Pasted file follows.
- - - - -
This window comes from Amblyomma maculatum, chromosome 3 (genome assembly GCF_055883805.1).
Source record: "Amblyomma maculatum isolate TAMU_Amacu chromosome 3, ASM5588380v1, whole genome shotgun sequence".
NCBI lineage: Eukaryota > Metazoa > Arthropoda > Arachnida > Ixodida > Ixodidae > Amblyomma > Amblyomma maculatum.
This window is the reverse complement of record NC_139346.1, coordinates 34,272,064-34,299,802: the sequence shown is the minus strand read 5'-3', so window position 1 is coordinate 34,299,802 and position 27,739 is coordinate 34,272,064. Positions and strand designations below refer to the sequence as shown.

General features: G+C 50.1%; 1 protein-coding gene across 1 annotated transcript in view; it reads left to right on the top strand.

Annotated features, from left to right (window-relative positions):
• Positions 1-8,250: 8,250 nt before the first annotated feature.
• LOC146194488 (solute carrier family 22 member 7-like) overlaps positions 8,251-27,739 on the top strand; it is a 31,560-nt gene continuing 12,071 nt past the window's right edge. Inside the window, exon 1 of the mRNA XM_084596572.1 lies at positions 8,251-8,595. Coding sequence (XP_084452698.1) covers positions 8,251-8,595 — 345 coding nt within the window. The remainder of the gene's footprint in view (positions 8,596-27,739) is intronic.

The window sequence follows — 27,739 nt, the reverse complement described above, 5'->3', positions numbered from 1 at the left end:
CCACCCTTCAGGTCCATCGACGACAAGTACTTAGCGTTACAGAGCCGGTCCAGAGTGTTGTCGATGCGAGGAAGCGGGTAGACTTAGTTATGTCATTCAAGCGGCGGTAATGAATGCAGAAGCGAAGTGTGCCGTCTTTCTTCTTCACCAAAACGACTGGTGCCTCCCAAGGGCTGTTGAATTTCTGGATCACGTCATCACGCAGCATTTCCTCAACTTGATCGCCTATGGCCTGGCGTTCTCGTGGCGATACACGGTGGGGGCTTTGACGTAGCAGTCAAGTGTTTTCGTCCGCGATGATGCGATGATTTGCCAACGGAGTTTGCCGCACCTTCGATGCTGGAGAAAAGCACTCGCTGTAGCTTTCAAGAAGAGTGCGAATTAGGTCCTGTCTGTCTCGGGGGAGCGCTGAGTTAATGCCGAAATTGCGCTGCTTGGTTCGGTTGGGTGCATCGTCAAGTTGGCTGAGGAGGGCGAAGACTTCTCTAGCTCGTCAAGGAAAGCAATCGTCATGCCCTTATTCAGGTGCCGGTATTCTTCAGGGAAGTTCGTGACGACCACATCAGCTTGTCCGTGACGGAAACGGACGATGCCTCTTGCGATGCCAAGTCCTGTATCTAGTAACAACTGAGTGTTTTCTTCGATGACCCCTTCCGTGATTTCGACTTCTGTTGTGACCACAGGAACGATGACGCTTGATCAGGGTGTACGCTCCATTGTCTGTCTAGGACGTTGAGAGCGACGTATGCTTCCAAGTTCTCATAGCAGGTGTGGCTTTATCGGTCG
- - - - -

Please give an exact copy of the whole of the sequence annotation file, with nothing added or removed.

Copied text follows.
This window comes from Amblyomma maculatum, chromosome 3 (genome assembly GCF_055883805.1).
Source record: "Amblyomma maculatum isolate TAMU_Amacu chromosome 3, ASM5588380v1, whole genome shotgun sequence".
NCBI lineage: Eukaryota > Metazoa > Arthropoda > Arachnida > Ixodida > Ixodidae > Amblyomma > Amblyomma maculatum.
This window is the reverse complement of record NC_139346.1, coordinates 34,272,064-34,299,802: the sequence shown is the minus strand read 5'-3', so window position 1 is coordinate 34,299,802 and position 27,739 is coordinate 34,272,064. Positions and strand designations below refer to the sequence as shown.

General features: G+C 50.1%; 1 protein-coding gene across 1 annotated transcript in view; it reads left to right on the top strand.

Annotated features, from left to right (window-relative positions):
• Positions 1-8,250: 8,250 nt before the first annotated feature.
• LOC146194488 (solute carrier family 22 member 7-like) overlaps positions 8,251-27,739 on the top strand; it is a 31,560-nt gene continuing 12,071 nt past the window's right edge. Inside the window, exon 1 of the mRNA XM_084596572.1 lies at positions 8,251-8,595. Coding sequence (XP_084452698.1) covers positions 8,251-8,595 — 345 coding nt within the window. The remainder of the gene's footprint in view (positions 8,596-27,739) is intronic.

The window sequence follows — 27,739 nt, the reverse complement described above, 5'->3', positions numbered from 1 at the left end:
CCACCCTTCAGGTCCATCGACGACAAGTACTTAGCGTTACAGAGCCGGTCCAGAGTGTTGTCGATGCGAGGAAGCGGGTAGACTTAGTTATGTCATTCAAGCGGCGGTAATGAATGCAGAAGCGAAGTGTGCCGTCTTTCTTCTTCACCAAAACGACTGGTGCCTCCCAAGGGCTGTTGAATTTCTGGATCACGTCATCACGCAGCATTTCCTCAACTTGATCGCCTATGGCCTGGCGTTCTCGTGGCGATACACGGTGGGGGCTTTGACGTAGCAGTCAAGTGTTTTCGTCCGCGATGATGCGATGATTTGCCAACGGAGTTTGCCGCACCTTCGATGCTGGAGAAAAGCACTCGCTGTAGCTTTCAAGAAGAGTGCGAATTAGGTCCTGTCTGTCTCGGGGGAGCGCTGAGTTAATGCCGAAATTGCGCTGCTTGGTTCGGTTGGGTGCATCGTCAAGTTGGCTGAGGAGGGCGAAGACTTCTCTAGCTCGTCAAGGAAAGCAATCGTCATGCCCTTATTCAGGTGCCGGTATTCTTCAGGGAAGTTCGTGACGACCACATCAGCTTGTCCGTGACGGAAACGGACGATGCCTCTTGCGATGCCAAGTCCTGTATCTAGTAACAACTGAGTGTTTTCTTCGATGACCCCTTCCGTGATTTCGACTTCTGTTGTGACCACAGGAACGATGACGCTTGATCAGGGTGTACGCTCCATTGTCTGTCTAGGACGTTGAGAGCGACGTATGCTTCCAAGTTCTCATAGCAGGTGTGGCTTTATCGGTCG